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Most of us have always had some kind of personal relationship with apples. Perhaps it’s the delight of eating one freshly picked from an orchard, the aroma of Grandma’s apple pie hot from the oven, the memory of that single apple that Mom packed with our school lunches. Or maybe it was the joy of eating them on sticks, covered in caramel, or their uncanny ability to keep doctors away. Whatever the reason, it’s easy to understand why apples have come to represent Americana and wholeness, and why they also make us feel so right at home.

Apples are perhaps the most versatile fruit. They can be dried, baked, pickled, juiced or turned into sauce or butter. They’re great in sweet and savory dishes. And because of their popularity with the younger generation, they’re also a fine way of enticing kids into the kitchen.

Apples are best consumed in season, from late August through October, and eaten expeditiously. They come in a rainbow of colors: lemon yellow, ruby red, emerald green, blushing pink and various shades in between. Their flavors are just as strikingly disparate, varying from tart to sweet, and their texture, from melonlike softness to explosive crispness.

Apple Attributes

When it comes to cooking, too, apples fall into some distinctly different baskets. There are three basic categories: pick-and-eat apples (for enjoying naked or dipped); baking apples (for pies, strudels, dumplings and tarts) and processing apples (for jams, jellies, sauces and butters).

The most popular apple in America is the Red Delicious, prized by commercial growers and supermarket owners for its shelf stability and uniformity. But frankly, in terms of both flavor and texture, it’s one of the least appealing apples out there. In fact, the thick skin of the commercially grown Red Delicious is genetically bred into the modern hybrids only to extend shelf life and retard spoilage. Good eating, they ain’t.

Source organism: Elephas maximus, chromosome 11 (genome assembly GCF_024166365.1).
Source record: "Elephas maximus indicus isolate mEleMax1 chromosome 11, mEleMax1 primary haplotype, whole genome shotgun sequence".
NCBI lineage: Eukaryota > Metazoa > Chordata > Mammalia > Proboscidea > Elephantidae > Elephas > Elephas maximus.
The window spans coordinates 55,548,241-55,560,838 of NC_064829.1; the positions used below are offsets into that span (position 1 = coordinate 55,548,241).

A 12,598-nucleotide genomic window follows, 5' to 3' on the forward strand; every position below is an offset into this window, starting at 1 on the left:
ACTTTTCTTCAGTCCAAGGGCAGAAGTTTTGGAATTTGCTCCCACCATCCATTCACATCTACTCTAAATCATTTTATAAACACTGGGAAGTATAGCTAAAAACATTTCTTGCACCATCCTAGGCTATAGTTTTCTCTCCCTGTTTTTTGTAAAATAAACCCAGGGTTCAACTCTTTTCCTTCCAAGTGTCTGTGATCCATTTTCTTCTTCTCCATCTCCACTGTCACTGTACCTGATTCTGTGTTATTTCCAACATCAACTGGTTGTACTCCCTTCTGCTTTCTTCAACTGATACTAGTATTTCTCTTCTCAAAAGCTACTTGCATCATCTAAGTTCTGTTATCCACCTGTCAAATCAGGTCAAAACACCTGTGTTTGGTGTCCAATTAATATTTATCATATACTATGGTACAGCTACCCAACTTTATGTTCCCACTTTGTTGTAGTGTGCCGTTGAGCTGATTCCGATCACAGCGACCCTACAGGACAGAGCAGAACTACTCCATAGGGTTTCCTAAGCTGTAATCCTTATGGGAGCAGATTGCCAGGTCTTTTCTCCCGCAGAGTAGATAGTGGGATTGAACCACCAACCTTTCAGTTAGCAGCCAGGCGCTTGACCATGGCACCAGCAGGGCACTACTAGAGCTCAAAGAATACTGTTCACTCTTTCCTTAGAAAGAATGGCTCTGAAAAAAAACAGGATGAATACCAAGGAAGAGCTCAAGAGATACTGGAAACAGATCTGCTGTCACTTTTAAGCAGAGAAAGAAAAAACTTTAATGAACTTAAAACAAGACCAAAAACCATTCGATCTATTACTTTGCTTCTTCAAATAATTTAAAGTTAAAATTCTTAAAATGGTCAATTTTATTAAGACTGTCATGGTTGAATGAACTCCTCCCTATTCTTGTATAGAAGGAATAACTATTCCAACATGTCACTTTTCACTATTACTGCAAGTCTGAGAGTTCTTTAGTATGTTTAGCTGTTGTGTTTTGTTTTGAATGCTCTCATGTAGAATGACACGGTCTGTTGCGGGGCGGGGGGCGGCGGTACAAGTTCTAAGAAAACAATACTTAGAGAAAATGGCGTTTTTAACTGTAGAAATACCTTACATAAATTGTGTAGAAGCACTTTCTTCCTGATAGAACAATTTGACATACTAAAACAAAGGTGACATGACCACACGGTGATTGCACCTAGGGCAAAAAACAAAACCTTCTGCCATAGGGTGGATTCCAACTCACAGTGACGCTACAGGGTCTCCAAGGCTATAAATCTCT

For a high-end, polish-on-your-sleeve eating experience, nothing beats the thin skin and explosive crisp-tart sweetness of Honeycrisps, Sawas or Zestars. Some apples, though, shine above others during certain times of the year and are best eaten in the months they are picked. Try Redfree and Gala in August, Jonathans and McIntosh in September and Chestnut, Braeburn and Enterprise near season’s end.

When it comes to cooking and baking, you need apples that have a more balanced profile – not too high in sweetness and not too low in acid – because the cooking process, no matter how long, intensifies and concentrates the flavors. I especially like Golden Delicious, Baldwin, Cortland, Ida Red, Northern Spy, Pippin, Greening, York Imperial and Winesap. Almost all cooking apples can also be used for processing into butters or sauce, but many apples that have great flavors when cooked don’t always hold their shape well enough for baking whole or even for pie making. (Anyone who has tried to bake a McIntosh knows what I’m talking about.)

For processing into sauce, jams or butters, I prefer the same apples I use for long-term cooking and baking. Those named above are ideal because their unique tartness becomes complex and sweet when cooked. Plus they hold together quite well under high temperatures.

When apple shopping, remember that apples get a shade sweeter as they age after picking, but only in the short term (several weeks). Long-term storage (anything more than a month) can render an apple’s texture mushy, mealy or starchy. Apples harvested late in the season – like Fujis in October – last longer after picking than early-season apples, such as the August-picked Galas.

Apples should always be firm to the touch and have a brisk floral aroma. Skins should be free of bruising and nicks, but “scalds” (apple-talk for the brownish scarring that mottles some skins) do not affect quality.